FORT SMITH (KFSM) - The CDC released its weekly morbidity and mortality report. In it: findings that show people nationwide are smoking less.
Cigarettes are the most commonly used tobacco product among U.S. adults; but that may change soon, according to the report. It says the amount of U.S. adults who smoke cigarettes is down from about 21 percent in 2005 to nearly 15 percent now.
"It's a nasty habit, but once you start, it's hard to quit it," one Fort Smith citizen told 5NEWS.
To add, a report from the U.S. National Library of Medicine concludes a big part of that is due to tax and price increases across the country.
"Yes, I've slowed down buying cigarettes," says Larry Lee Harrison, a Fort Smith citizen since the 70s, "I just buy about two packs a week."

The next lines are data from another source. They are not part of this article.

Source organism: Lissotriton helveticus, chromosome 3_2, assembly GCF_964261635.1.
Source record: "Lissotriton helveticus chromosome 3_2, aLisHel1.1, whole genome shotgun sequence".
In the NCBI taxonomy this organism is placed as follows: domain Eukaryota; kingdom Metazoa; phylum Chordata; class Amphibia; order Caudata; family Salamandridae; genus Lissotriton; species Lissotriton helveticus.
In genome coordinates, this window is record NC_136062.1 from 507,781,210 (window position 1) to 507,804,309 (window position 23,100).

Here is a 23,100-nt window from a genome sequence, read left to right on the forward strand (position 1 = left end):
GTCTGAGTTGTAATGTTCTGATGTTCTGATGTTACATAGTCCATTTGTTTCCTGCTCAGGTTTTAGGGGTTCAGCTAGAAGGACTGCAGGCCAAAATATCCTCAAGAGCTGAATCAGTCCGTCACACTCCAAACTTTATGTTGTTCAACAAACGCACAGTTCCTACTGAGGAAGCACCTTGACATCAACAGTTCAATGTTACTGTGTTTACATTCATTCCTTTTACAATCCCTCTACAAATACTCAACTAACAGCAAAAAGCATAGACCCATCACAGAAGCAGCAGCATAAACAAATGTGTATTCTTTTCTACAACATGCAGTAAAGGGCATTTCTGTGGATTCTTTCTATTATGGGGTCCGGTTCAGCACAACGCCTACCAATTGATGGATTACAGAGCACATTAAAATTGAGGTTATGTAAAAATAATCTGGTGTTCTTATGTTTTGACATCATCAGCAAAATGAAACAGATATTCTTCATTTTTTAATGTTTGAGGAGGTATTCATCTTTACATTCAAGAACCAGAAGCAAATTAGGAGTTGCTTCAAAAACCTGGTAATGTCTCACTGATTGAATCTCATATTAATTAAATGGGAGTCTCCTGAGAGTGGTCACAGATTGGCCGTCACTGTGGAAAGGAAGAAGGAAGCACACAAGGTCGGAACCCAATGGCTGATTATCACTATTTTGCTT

Arkansas' cigarette tax sits at $1.15. To compare: the cheapest state is Missouri at 17 cents, and the most expensive is New York at $4.35.
"I used to buy five packs a week, sometimes seven packs a day," continued Harrison.
Others said they believe cigarette use will decrease even more with the legalization of medical marijuana in Arkansas.
Another Fort Smith citizen, Joshua Moorning said, "it's going to make (people) less stressed and you know, they're not dying from marijuana like (they're) dying from cancer."
That remains to be seen, but it does appear American policies geared toward controlling tobacco use are working. The CDC is happy with the decrease of smokers, but says more anti-tobacco action is still needed. It says nearly half of all cancer diagnosis are linked to tobacco use.